Tensions re-emerged within unity govt as Foreign Minister Ravi Karunanayake, close ally of PM Wickremesinghe and senior United National Party (UNP) leader, resigned 10 Aug in wake of corruption charges during his tenure as finance minister, following intense pressure from President Sirisena and PM. Some UNP parliamentarians reportedly expressed resentment over resignation, seen more broadly as positive step in governance reform agenda. Tilak Marapana, former attorney general also implicated in corruption scandal in 2015, appointed new foreign minister; in first press statement he affirmed there will be no foreign judges in any post-conflict accountability mechanism; also said country had significant time to implement commitments to UN Human Rights Council on transitional justice. Sirisena 23 Aug removed controversial Justice Minister Wijedasa Rajapaksa, Buddhist nationalist and perceived sympathiser of previous govt, citing his public criticism of deal selling stake in Hambantota deep sea port to China. MoU between UNP and Sri Lanka Freedom Party (SLFP) expired 21 Aug, with understanding that both parties will work together though no attempt at renewal. Govt 28 Aug tabled 20th amendment to constitution which enables postponement of local elections with aim of conducting all polls same day in 2018; local councils, civil society and opposition challenging amendment which they see as usurping local powers and delaying elections. Protests continued in north by families of disappeared, including women’s representatives, calling for govt to release list of people in detention and those who surrendered to military at end of civil war in 2009; protests now ongoing for six months, with no substantive action by govt. Govt early Aug released list of people held under PTA.
President Tsai 9 Aug said she seeks new way to end deadlock in cross-strait ties since she took office May 2016; called on Beijing to work with her to establish “new model of cross-strait interactions” and said Taiwan “remains committed to maintaining the status quo”. Taipei 15 Aug said it had placed military on high alert after three days of Chinese air force drills that sometimes entered Taiwan’s air defence identification zone; Chinese defence ministry 31 Aug said air force exercises were “routine”.
Former PM Yingluck Shinawatra fled country before Supreme Court due to deliver verdict in her trial for dereliction of duty for failing to stem corruption in her govt’s rice-subsidy scheme 25 Aug. Amid concerns verdict could stir moribund anti-junta movement, military and police set up checkpoints on roads from Red-Shirt strongholds in north/north east to Bangkok. Thai-speaking armed men 29 July reportedly abducted anti-govt activist and prominent Red Shirt leader Wuthipong Kochathamakun in Laotian capital Vientiane, where he fled in March following allegations he was organising armed resistance to junta; govt denied any knowledge of incident. Crackdown on opposition in media continued, including for social media posts on politics. Defence Minister General Prawit Wongsuwan 9 Aug told reporters junta’s ban on political activity would remain in effect. National Broadcasting and Telecommunications Commission 10 Aug levied another 30-day ban on pro-Thaksin cable television channel Peace TV. Law student and pro-democracy activist 15 Aug plead guilty to lèse-majesté after sharing BBC Thai article about King Rama X on Facebook; attorney general 16 Aug indicted eight people on lèse majesté charges, accused of burning portraits of late and current kings in May. Amid ongoing militant violence in Deep South, two village volunteers killed and four injured 1 Aug by IED in Mai Kaen district, Pattani. Militants 16 Aug stole six trucks in Songkhla and rigged them with IEDs; three trucks abandoned, one IED injured four soldiers in Pattani, one caused only property damage, and security forces killed driver of another truck. Two hostages shot in incident, one fatally.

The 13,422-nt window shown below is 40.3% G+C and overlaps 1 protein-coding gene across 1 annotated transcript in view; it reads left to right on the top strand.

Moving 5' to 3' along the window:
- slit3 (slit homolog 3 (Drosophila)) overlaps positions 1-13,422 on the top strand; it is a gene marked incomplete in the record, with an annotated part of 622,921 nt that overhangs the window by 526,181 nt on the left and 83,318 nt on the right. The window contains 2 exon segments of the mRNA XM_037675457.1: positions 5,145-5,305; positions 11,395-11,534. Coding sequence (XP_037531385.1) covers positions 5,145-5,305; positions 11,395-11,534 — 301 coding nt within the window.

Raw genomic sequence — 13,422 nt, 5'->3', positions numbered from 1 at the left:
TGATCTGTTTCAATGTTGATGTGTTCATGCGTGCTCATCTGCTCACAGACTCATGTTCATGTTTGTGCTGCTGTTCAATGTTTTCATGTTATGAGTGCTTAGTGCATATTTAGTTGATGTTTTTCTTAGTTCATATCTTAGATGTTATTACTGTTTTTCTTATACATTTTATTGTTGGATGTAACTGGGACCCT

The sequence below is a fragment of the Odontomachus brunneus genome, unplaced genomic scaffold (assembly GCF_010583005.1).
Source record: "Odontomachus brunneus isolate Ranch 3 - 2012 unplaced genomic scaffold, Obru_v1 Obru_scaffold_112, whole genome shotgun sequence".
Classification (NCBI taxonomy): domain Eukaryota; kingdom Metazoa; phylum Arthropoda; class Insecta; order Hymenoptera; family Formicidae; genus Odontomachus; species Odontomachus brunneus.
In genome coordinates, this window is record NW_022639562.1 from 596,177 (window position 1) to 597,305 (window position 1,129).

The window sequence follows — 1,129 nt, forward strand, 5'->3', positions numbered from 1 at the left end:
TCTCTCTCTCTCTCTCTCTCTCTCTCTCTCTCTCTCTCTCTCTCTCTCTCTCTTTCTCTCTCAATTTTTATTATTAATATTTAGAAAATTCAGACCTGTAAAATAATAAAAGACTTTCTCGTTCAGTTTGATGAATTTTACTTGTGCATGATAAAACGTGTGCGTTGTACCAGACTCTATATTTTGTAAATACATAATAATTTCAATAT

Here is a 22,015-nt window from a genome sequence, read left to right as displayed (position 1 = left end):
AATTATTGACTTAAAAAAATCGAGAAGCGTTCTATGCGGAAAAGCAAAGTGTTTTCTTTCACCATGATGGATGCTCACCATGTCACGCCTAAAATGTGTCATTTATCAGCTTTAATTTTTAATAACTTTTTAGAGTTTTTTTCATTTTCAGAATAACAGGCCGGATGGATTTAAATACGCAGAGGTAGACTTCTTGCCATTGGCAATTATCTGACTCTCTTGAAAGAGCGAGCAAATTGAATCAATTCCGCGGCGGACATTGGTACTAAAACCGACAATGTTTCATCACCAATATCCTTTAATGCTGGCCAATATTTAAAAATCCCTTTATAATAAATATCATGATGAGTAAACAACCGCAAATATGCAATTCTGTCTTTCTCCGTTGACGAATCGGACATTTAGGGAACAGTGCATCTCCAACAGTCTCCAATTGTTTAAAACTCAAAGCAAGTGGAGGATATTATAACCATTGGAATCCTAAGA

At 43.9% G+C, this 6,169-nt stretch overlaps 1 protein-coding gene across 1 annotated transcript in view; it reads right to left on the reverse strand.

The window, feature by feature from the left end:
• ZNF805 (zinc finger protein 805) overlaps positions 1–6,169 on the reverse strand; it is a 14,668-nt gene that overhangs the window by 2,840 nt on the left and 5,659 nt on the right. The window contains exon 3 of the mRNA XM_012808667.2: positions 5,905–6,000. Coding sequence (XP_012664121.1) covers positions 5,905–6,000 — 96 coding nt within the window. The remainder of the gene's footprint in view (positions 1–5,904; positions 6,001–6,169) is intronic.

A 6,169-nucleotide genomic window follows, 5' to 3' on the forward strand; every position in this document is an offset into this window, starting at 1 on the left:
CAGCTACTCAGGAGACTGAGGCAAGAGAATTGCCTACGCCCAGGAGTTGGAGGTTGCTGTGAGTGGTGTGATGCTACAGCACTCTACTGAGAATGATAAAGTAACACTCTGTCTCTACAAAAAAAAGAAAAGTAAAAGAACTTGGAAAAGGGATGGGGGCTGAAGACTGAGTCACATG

Armenian and Russian presidents 23 Aug met in Sochi to discuss political, military and economic cooperation; Nagorno-Karabakh settlement process raised but not reportedly part of main agenda. PM 21 Aug said govt “very determined” to sign Comprehensive and Enhanced Partnership Agreement (CEPA) with EU during summit in Nov; president 28 Aug confirmed agreement scheduled to be signed in autumn.
Reportedly calmest month since April 2016 escalation saw decrease in regular exchange of fire, and both sides issuing fewer propaganda reports and statements. Shootings mainly by snipers; two Armenian soldiers reported killed 14 Aug and 27 Aug. Meanwhile, increase in activity reported on usually uneventful Armenian-Azerbaijani state border; one Armenian soldier reported wounded 1 Aug. Some observers fear NK tensions could re-escalate following scheduled meeting of Armenian and Azerbaijani foreign ministers in second half of Sept on margins of UNGA. U.S. interim co-chair of Minsk Group Richard Hoagland at press conference in Washington DC 23 Aug discussed main elements of NK talks, confirming that return of territories outside former NK autonomous oblast was essential part of peace process, and that all sides agreed with this – something Armenia hesitated to confirm in public. Hoagland also said status of remaining NK territory should be defined in future public vote; Armenian side should keep wide corridor from NK to Armenia; and Azeri IDPs should gain right to return to their homes. Azerbaijani side confirmed elements and again called for resumed “substantial talks”; Armenian side said not all elements were reported correctly, but without specifying what was incorrect. U.S. 28 Aug announced new Minsk Group co-chair Andrew Schofer. In 29 July interview with country’s main TV talk-show, de-facto NK defence minister said his army ready to move forward and take control of new Azerbaijani-populated lands along LoC. De facto foreign ministers of NK and Georgian breakaway region Abkhazia 28 Aug signed Agreement on Cooperation in Stepanakert – first ever “official” document by two breakaway entities.